Remember this scene?
“If you want to make it up to me, talk up Number Eighteen to your friends.”
Once again, Simon was impressed by Maggie’s devotion to her business, when he could barely bring himself to mention his own trade to prospective customers for fear of being thought over-forward. But as business-mindedness was a quality associated with Jews, he refrained from saying so.
Originally, Simon did say so, and Maggie role-played doing a pitch with him…
The threesome that never was!
In the first draft of Listen to the Moon, I wrote a threesome. Because John and Sukey dirty-talk about one, and I felt like it was Chekov’s threesome. Like if I hung it over the fireplace I had to fire it in the third act. And also I was really excited to write it! It didn’t hurt that I totally pictured the third person as Hayley Atwell.
Unfortunately I just didn’t have space in the finished book for 5000 extra words of sex PLUS the emotional fallout and everything. So! Here it is, for the dedicated fan (or, you know, the pervy fan!).
In the original opening of Chapter 16, instead of the coach already being in Chichester it was still halfway through the journey. The scene follows directly from:
When her feet and hands had gone good and numb, the coach pulled off the road into an innyard. Sukey was afeared to stand. Her legs might not hold her, and then she’d fall to her death and they’d have to fish her out of a snowdrift and bury her in this strange town, away from all her people.
But John helped her up, holding her elbows until she found her balance. He clambered down into the unsteady snow and caught her when she jumped, his hands strong and familiar at her waist…
In the original version, Molly’s plotline took up a bit more space. Among other things, Sukey interrupted John’s talk with her in the kitchen… Continue reading
This was my original ending. Leah, my editor, asked me to change it because it wasn’t fair that the poachers had to leave their homes. She was right, of course, and I think the new ending is much better. But pranks are always fun. (In this version, Amy did convince Edward that Penelope was in danger, so he witnessed the scene where Nev offers to free the prisoners if the poachers will help him save Penelope from Sir Jasper.) Continue reading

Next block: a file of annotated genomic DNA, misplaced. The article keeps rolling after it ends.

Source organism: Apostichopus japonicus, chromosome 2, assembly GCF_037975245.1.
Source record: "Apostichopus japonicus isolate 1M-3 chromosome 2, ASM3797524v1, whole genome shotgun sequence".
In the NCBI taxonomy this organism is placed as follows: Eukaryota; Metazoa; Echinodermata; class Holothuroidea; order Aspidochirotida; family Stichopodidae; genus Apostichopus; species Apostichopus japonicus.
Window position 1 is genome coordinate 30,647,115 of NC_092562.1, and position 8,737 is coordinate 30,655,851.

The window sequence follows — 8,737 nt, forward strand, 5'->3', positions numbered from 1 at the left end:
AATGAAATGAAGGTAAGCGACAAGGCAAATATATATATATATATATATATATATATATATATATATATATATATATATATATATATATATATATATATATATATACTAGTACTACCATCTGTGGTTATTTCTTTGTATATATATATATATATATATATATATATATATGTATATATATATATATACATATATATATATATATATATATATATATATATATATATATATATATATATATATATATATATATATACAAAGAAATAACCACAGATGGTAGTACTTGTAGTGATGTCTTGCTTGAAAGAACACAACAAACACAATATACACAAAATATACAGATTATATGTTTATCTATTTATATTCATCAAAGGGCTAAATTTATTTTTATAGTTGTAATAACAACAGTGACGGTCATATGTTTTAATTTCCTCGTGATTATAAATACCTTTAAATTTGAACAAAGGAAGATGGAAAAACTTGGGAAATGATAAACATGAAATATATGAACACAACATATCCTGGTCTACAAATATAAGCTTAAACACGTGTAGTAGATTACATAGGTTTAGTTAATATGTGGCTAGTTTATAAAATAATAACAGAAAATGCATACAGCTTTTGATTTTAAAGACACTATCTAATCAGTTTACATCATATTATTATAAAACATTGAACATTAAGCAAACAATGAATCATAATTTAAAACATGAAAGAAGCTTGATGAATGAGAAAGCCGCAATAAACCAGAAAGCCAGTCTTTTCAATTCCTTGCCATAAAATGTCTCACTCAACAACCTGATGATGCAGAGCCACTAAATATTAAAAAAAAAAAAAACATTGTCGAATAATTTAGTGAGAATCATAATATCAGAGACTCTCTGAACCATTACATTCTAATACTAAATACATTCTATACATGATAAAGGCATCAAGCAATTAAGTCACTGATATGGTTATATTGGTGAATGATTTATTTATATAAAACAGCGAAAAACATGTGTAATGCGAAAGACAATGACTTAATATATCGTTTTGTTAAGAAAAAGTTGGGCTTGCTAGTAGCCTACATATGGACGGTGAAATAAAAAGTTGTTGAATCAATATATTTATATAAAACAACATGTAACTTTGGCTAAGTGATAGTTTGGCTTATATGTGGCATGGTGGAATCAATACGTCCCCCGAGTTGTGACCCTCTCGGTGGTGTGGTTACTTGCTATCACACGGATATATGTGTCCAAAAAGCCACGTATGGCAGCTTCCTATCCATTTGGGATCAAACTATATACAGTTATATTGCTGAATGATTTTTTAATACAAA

This scene originally followed the one in Chapter 12 where Lady Bedlow suggests that Penelope must naturally feel more comfortable with Percy because he is so much nearer her own class. In my first draft Nev had a little brother, Charlie. In that version Sir Jasper had also had a son, Jamie. Charlie and Jamie were friends until Jamie (instead of Sir Jasper’s wife, who died of a fever or something) was killed by a spring-gun while the boys were out playing “Robin Hood.” Charlie was, understandably, rather traumatized by this experience.
Charlie didn’t serve much of a purpose beyond me really liking a couple of his scenes, so he was one of the first things to go in revisions. I kept the bit with Nev working in the fields, of course, and the last part of this excerpt led into a conversation between Penelope and Nev that now appears in Chapter 14, the scene where Nev reads to Penelope from the Morte d’Arthur. Continue reading
This scene originally went between the end of Chapter 7 (Nev and Penelope’s meeting with Kedge and Snively and Nev’s explanation of the 1816 riot) and the beginning of Chapter 8. In it, Nev and Penelope visit the local village and meet Josie Cusher for the first time. It was one of the first things to go when I had to make major cuts (in fact, only one mention of the village remains in the final draft), but I always liked it. Note the original first appearance of Agnes Cusher’s satin ribbon, and also of the ribbon Penelope is wearing in the first scene in Chapter 8. Continue reading
Epilogue: the wedding. When I wrote this, I didn’t realize that Regency weddings were organized very differently from post-Victorian ones. But I still like the scene. Continue reading
The original version of Solomon’s nightmare. Continue reading
Another scene about Serena’s scary reputation. It’s rather silly and I’m glad I cut it from the finished book, but it was fun to write and I’m still fond of some of the jokes. Continue reading
Serena’s reputation as a dangerous woman with underworld connections played a much larger role in my early drafts. Here are two small scenes in which Solomon eavesdrops on gossip and fails to learn anything of value. Continue reading